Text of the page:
Oven proof bowls are a powerhouse in a productive kitchen. They can do so much and look good while taking on so much while cooking. After whipping up a fabulous side dish on the countertop, you can pop it in the oven and finish it off under high temps without issue.
However, busy cooks who have made the mistake of putting non-oven safe bowls in a hot stove know the importance of using only those types of bowl when cooking. Using bowls that are not oven-proof can not only ruin the dish, but also the meal that you worked so hard on.
The bowl or dish can crack and spread shards of glass throughout the meal that was painstakingly made. Or they can break in half and spill the contents all over the bottom of a hot oven, creating a bigger mess and problem than simply being out of a homecooked meal.
This doesn't have to happen, though. There are a few ways to determine if the bowl you are working with or intend to buy will easily transfer from refrigerator or countertop into a piping hot oven.
Why Some Bowls Shatter
Many people may think that any type of ceramic bowl can be placed in a hot oven. However, not all ceramic dishes are created equal, or able to take on extreme temperatures. Ceramic is defined as being made and shaped with clay before hardened by fire. However, the glaze that is placed onto the ceramic bowl isn't always oven safe.
Ceramic includes earthenware, bone china, stoneware and porcelain. If the glaze on the ceramic bowl isn't waterproof, then the porous clay beneath is unprotected. This can make the bowl sensitive to the temperature changes that can occur when you put a cold- or room-temperature bowl inside a preheated oven.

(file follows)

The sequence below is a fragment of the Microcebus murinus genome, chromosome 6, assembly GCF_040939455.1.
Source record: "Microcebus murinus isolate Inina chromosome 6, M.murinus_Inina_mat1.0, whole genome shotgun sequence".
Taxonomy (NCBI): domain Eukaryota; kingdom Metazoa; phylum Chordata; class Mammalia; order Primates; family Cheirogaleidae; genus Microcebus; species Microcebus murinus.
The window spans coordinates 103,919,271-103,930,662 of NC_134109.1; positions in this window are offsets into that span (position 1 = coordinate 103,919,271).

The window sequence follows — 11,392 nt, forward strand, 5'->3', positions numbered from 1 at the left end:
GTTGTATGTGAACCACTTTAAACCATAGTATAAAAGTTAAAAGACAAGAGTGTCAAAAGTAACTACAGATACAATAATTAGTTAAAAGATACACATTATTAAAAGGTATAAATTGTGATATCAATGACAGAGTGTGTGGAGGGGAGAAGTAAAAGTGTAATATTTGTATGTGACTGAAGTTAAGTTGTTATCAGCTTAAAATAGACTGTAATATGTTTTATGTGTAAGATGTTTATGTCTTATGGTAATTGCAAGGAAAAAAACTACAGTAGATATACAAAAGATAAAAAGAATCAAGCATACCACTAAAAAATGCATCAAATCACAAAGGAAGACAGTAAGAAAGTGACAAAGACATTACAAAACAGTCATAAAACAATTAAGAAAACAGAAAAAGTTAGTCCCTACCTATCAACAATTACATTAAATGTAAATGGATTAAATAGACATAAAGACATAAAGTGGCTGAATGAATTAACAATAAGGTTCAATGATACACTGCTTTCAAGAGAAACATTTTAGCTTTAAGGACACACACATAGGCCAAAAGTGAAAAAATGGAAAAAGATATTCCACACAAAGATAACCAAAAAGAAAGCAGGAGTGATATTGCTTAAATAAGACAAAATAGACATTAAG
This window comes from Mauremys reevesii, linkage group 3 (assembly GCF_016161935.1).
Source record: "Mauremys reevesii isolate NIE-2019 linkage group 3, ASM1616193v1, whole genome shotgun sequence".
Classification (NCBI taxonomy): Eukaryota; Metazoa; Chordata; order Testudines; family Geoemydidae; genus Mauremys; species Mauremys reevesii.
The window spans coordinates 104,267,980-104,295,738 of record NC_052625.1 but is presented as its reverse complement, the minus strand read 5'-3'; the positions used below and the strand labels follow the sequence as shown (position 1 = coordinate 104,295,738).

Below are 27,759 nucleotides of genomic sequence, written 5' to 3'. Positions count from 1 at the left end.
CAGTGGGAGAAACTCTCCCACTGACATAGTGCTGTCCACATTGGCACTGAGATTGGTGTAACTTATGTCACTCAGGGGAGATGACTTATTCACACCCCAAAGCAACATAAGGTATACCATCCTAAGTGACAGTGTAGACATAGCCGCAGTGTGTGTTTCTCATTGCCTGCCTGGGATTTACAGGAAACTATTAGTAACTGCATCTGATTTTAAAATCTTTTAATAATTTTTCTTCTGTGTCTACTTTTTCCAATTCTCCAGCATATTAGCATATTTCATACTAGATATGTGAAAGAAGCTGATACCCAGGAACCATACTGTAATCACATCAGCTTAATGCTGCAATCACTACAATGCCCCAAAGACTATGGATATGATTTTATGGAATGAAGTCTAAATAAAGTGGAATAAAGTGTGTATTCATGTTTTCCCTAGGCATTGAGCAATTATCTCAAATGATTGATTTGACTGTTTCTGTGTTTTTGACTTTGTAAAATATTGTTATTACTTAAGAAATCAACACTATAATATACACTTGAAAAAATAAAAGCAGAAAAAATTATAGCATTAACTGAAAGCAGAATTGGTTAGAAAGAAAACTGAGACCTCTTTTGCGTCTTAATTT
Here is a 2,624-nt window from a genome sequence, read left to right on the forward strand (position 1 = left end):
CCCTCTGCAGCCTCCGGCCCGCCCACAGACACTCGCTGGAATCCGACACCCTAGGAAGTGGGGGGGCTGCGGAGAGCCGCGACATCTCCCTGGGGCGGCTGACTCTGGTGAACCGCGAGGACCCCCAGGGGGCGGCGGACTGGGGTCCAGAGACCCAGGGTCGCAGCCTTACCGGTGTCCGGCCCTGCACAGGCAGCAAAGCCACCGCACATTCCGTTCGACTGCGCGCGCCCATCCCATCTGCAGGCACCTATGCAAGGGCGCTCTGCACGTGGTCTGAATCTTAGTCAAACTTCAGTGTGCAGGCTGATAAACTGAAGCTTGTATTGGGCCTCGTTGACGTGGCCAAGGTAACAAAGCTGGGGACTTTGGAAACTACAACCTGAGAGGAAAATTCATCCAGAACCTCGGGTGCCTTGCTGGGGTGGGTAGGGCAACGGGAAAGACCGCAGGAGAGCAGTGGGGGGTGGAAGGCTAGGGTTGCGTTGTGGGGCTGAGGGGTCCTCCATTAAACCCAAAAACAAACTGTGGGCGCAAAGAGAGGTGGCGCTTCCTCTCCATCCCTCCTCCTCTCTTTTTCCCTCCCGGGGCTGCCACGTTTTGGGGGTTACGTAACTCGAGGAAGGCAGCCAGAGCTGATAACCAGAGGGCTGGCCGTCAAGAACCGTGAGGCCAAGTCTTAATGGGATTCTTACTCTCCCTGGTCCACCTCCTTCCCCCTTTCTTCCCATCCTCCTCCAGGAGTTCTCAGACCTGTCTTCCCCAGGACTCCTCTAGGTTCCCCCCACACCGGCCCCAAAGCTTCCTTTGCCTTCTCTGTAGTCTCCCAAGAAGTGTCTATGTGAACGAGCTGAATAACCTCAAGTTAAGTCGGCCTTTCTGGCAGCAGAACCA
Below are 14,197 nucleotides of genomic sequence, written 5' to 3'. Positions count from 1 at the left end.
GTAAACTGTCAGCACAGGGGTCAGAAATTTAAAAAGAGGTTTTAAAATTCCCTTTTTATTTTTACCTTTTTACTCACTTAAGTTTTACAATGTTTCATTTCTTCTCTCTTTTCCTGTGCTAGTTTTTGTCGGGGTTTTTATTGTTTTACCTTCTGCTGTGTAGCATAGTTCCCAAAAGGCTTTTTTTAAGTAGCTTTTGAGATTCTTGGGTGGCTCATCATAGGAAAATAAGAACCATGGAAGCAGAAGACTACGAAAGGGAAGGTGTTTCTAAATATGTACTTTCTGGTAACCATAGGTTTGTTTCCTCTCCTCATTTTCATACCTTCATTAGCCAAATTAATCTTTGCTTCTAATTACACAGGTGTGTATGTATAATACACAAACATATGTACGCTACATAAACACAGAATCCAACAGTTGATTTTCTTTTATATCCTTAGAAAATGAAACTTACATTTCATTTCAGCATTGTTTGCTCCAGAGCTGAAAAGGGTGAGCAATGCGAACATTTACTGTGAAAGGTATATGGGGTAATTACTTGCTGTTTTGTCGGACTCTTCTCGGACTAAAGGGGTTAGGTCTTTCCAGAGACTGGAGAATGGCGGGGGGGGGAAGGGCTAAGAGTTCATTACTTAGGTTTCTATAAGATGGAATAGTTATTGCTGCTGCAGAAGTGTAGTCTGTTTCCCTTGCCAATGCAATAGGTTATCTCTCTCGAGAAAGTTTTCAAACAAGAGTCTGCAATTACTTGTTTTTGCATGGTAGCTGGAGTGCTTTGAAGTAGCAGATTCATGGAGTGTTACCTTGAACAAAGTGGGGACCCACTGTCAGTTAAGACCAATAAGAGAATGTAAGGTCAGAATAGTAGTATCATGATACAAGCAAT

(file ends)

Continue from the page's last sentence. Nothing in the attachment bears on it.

Read More: How to Tell if a Ceramic Bowl is Oven-Proof
What to Look for When Purchasing Bowls
Oven proof bowls can go from whipping up breads and cakes on the countertop to placing in a preheated oven without cracking.
A good brand, such as Feldspar porcelain oven safe bowls, is worth the investment. The quality workmanship can handle the cold air and conditions of a refrigerator, as well as the high temperatures of a broiler or convection oven. It's not recommended to take the bowl, oven proof or not, from one extreme temperature to the next.
Look for bowls that are marked ovenproof when purchasing dinnerware or cooking bowls. If the packaging doesn't clearly state that the bowl is oven safe, then you can look for an image on the bottom of the bowl. Wavy lines with a temp below 300 degrees Fahrenheit means the bowl can be used in low-temperature ovens, while a picture of an oven indicates that the bowl or dinnerware item can be placed in an oven.
Read More: Are All Ceramic Bowls Oven-Proof?
Oven Safe Bowls
If you have bought a bowl — or inherited one — and aren't sure if the cookware item can handle the high temperatures of an oven, then there are a few ways to discern if it is oven. For example, any glass bowl or pan marked Pyrex or Corningware can handle a hot oven.
Check the bottom of the bowl for the manufacturer's stamp and look up the care guide online or via email with the company. The manufacturer's website will more than likely have information on all of its products ability to be placed inside a hot oven.
Kimberley McGee is an award-winning journalist with 20+ years of experience writing for a variety of clients, including The New York Times, Las Vegas Review-Journal Home section and other national publications. As a professional writer she has researched, interviewed sources and written about home improvement, interior design and related business trends. She earned a B.A. in Journalism from the University of Nevada, Las Vegas. Her full bio and clips can be viewed at www.vegaswriter.com.